PATSY Awards - The animal equivalent of the
"Oscars," the PATSY award (Picture Animal Top Star of the Year) was presented by
Hollywood's office of the American Humane Association to human trained animal
performers for noteworthy performances in TV and movies between 1951 and 1986
(when the award event closed due to lack of funding). The first PATSY ceremonies were held at Hollywood's Carthay Circle Theater.
The PATSY awards were divided into four categories: canine, equine, wild animal, and a special category which includes a variety of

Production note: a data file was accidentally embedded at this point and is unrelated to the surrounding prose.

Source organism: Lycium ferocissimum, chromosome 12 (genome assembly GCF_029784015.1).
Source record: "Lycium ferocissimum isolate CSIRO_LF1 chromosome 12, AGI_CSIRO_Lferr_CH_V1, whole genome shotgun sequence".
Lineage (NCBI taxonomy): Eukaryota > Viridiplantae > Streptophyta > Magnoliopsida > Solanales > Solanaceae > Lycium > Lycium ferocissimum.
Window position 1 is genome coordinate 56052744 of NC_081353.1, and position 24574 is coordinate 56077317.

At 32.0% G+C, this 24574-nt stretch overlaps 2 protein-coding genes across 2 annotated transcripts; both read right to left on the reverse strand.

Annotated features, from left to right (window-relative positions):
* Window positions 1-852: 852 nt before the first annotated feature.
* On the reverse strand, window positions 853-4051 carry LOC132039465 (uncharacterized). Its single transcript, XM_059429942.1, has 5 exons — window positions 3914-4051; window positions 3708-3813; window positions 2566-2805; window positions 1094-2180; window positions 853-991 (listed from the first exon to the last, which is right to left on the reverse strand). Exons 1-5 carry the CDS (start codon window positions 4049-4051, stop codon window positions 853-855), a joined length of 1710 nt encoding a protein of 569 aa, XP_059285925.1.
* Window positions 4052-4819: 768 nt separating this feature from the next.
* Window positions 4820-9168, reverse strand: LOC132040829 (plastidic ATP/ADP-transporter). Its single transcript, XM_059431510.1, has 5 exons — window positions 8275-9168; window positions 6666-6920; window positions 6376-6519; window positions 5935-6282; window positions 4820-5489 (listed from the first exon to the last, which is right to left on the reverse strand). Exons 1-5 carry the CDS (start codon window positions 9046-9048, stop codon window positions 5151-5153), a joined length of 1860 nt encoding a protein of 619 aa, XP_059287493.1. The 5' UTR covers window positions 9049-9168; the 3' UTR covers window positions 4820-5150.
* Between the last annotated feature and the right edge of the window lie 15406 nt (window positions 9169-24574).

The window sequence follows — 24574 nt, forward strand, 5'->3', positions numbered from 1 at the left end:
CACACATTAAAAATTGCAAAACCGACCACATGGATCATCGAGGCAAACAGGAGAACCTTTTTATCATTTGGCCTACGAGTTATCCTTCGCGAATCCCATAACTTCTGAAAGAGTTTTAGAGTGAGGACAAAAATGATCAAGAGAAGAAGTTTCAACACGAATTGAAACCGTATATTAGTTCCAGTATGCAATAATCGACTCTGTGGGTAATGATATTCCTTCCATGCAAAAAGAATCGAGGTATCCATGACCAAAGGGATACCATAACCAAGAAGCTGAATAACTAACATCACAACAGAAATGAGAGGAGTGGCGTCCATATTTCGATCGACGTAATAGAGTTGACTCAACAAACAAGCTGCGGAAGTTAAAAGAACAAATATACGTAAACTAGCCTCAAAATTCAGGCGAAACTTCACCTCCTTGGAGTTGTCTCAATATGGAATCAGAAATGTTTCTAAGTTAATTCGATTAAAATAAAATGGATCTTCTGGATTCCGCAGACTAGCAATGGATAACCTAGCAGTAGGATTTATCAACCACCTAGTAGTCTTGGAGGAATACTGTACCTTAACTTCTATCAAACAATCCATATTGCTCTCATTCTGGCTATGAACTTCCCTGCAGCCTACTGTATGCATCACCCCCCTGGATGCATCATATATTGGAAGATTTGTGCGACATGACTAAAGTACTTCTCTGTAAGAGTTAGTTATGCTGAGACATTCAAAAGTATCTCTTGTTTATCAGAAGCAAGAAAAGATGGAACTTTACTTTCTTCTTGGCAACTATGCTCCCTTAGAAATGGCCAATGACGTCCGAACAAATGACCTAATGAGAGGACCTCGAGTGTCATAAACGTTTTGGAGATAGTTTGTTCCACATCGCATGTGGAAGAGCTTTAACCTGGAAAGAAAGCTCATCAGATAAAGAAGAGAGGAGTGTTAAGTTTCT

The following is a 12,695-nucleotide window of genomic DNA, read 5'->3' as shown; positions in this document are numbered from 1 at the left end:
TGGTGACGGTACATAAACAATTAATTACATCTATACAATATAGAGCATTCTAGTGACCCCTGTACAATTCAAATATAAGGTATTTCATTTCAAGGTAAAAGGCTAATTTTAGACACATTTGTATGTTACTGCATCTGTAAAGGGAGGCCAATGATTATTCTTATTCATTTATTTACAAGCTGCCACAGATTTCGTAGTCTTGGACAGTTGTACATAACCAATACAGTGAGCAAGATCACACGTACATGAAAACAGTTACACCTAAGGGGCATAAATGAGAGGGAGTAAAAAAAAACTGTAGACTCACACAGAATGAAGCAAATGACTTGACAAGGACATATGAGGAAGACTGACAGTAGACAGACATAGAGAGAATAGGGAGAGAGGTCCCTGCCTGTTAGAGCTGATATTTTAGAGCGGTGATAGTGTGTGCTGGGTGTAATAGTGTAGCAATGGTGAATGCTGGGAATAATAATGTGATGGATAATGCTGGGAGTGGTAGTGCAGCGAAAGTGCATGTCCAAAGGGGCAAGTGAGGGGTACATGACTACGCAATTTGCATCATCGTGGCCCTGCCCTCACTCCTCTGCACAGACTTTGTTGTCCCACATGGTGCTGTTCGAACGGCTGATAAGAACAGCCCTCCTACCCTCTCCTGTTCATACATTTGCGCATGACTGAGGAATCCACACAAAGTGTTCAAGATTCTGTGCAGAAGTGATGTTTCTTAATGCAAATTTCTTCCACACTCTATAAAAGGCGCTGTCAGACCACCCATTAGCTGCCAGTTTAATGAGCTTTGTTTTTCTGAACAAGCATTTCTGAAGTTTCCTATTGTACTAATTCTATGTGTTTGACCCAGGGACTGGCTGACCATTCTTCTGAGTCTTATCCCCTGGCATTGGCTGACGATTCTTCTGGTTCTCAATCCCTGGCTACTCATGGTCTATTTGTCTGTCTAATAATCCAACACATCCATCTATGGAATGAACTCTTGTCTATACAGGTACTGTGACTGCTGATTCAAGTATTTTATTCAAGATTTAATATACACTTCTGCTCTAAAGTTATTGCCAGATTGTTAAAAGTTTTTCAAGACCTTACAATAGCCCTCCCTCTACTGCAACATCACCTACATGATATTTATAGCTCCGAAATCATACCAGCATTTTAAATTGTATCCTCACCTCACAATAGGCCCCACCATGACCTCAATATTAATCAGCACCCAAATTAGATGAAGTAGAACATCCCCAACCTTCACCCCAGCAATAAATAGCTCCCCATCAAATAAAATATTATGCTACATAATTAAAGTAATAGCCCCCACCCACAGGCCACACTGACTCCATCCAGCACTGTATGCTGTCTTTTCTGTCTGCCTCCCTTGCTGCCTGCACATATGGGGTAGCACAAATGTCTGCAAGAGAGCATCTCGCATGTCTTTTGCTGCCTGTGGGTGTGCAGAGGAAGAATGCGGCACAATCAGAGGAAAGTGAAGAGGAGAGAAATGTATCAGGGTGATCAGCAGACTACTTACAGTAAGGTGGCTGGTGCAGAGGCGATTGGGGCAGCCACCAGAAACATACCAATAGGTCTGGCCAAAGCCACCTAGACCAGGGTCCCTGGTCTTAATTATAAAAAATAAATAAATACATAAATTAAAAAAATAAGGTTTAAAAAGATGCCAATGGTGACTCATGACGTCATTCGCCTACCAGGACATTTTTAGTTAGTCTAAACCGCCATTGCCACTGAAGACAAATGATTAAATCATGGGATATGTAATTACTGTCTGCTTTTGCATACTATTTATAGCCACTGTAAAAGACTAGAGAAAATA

animals such as ravens, goats, and house cats.
The act of honoring performing animals
originated with an accident which killed a horse during the filming of the
western movie Jesse James (1939) starring Tyrone Powers. After that
incident, the American Humane Association pushed for stricter standards in the
handling of animals in the entertainment industry.
The first PATSY was given to Francis (a Mule) in
Francis the Talking Mule in 1951. The second and third PATSYs that year
went to California (a horse) for The Palomino; and Pierre (a chimp) in
My Friend Irma Goes West.
Additional honors given to certain animals were the Awards of Excellence
and The Craven Award, The Craven Award honored Richard C. Craven, the first director of
the AHA. The award was bestowed to animals who excelled in training, rearing, jumping, falling or fighting.
PATSY Award Winners:
1950s; 1960s: 1970s: 1980s
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